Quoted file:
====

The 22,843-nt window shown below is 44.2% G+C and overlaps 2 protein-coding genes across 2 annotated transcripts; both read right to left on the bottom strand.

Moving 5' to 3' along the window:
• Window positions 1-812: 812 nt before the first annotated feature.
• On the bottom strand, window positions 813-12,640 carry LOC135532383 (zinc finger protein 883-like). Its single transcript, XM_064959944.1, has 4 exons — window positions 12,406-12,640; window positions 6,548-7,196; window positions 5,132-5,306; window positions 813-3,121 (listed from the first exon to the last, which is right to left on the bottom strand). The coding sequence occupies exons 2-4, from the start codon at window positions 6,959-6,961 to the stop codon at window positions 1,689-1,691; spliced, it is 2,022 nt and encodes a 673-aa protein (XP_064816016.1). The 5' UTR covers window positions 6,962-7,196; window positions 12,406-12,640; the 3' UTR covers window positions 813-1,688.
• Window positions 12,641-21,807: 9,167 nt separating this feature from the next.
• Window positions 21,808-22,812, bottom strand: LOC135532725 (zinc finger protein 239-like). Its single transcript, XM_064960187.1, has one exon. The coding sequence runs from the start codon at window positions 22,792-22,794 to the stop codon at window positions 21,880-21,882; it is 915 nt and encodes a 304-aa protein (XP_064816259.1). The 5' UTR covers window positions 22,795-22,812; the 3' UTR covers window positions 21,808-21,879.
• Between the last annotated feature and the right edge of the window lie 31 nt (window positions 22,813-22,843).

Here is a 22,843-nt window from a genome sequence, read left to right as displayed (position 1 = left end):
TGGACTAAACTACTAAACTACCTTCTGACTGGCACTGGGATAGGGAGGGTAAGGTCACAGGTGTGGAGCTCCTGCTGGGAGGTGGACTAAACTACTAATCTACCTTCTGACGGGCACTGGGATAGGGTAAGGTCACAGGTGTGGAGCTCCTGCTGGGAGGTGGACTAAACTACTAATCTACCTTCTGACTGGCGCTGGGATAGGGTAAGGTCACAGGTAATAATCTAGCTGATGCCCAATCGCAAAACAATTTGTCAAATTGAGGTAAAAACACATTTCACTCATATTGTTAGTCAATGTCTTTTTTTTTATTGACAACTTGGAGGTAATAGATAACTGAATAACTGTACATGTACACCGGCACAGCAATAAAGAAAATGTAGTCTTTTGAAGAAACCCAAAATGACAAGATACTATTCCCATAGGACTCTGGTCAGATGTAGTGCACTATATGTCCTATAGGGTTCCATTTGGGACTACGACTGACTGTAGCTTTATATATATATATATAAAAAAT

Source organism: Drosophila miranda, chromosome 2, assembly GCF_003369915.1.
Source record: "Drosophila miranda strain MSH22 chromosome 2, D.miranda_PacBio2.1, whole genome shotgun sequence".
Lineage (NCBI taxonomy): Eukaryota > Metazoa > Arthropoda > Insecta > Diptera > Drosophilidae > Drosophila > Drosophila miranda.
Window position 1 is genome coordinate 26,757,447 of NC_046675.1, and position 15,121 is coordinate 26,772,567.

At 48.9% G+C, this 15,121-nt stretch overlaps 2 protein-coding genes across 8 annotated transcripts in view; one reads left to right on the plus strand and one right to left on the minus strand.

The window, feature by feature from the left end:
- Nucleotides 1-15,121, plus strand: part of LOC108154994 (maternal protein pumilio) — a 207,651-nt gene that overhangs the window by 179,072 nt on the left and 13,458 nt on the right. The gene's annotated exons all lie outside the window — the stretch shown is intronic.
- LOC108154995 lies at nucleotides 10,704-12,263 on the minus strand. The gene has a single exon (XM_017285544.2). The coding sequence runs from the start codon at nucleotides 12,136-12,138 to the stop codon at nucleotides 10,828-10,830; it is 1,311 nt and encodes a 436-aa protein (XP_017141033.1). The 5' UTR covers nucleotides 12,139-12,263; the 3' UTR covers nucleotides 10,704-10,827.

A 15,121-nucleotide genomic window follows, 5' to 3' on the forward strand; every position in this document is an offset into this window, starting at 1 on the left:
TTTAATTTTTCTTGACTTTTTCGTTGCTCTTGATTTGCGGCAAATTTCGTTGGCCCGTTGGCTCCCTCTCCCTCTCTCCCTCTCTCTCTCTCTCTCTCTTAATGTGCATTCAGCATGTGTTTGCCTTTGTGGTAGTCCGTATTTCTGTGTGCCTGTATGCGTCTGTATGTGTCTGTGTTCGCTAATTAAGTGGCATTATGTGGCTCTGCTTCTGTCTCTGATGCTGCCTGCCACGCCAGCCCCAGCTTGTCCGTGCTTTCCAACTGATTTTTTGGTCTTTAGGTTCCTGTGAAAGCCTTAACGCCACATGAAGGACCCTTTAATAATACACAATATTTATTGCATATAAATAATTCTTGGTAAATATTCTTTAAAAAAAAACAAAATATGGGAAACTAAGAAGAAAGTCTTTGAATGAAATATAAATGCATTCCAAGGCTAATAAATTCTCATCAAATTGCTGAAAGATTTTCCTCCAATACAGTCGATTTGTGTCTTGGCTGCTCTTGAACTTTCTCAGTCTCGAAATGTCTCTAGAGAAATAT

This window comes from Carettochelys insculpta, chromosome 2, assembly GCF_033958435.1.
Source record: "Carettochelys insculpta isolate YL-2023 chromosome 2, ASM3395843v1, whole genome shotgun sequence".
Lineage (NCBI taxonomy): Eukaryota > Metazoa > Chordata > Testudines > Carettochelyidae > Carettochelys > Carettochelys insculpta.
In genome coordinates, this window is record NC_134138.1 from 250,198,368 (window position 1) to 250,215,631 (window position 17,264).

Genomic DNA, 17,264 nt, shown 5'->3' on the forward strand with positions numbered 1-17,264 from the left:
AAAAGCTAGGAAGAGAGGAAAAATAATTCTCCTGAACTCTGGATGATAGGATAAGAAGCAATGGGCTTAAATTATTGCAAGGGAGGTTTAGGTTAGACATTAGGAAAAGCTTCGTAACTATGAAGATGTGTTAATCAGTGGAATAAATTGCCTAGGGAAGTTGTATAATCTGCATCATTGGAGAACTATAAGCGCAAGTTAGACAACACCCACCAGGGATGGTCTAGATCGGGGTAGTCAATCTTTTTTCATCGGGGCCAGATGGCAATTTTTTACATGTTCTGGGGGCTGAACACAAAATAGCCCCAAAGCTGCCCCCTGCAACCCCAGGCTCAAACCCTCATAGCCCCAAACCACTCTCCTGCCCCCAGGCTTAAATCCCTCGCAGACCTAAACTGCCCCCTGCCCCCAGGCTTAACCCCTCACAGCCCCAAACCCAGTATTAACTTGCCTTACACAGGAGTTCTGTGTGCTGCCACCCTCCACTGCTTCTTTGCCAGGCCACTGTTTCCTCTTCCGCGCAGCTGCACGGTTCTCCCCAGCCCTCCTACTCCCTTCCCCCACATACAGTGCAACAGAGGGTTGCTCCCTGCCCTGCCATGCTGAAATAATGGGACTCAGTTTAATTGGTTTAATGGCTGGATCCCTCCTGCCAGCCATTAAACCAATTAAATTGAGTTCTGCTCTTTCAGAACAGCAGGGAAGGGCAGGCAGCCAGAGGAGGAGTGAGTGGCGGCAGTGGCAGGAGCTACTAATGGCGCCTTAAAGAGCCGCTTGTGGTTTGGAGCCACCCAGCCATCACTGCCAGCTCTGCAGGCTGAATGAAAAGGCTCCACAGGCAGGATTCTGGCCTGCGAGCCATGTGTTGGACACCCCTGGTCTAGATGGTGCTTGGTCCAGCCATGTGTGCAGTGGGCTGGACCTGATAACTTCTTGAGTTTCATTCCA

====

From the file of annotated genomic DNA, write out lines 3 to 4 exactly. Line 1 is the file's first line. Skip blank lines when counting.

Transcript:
• Window positions 1-812: 812 nt before the first annotated feature.
• On the bottom strand, window positions 813-12,640 carry LOC135532383 (zinc finger protein 883-like). Its single transcript, XM_064959944.1, has 4 exons — window positions 12,406-12,640; window positions 6,548-7,196; window positions 5,132-5,306; window positions 813-3,121 (listed from the first exon to the last, which is right to left on the bottom strand). The coding sequence occupies exons 2-4, from the start codon at window positions 6,959-6,961 to the stop codon at window positions 1,689-1,691; spliced, it is 2,022 nt and encodes a 673-aa protein (XP_064816016.1). The 5' UTR covers window positions 6,962-7,196; window positions 12,406-12,640; the 3' UTR covers window positions 813-1,688.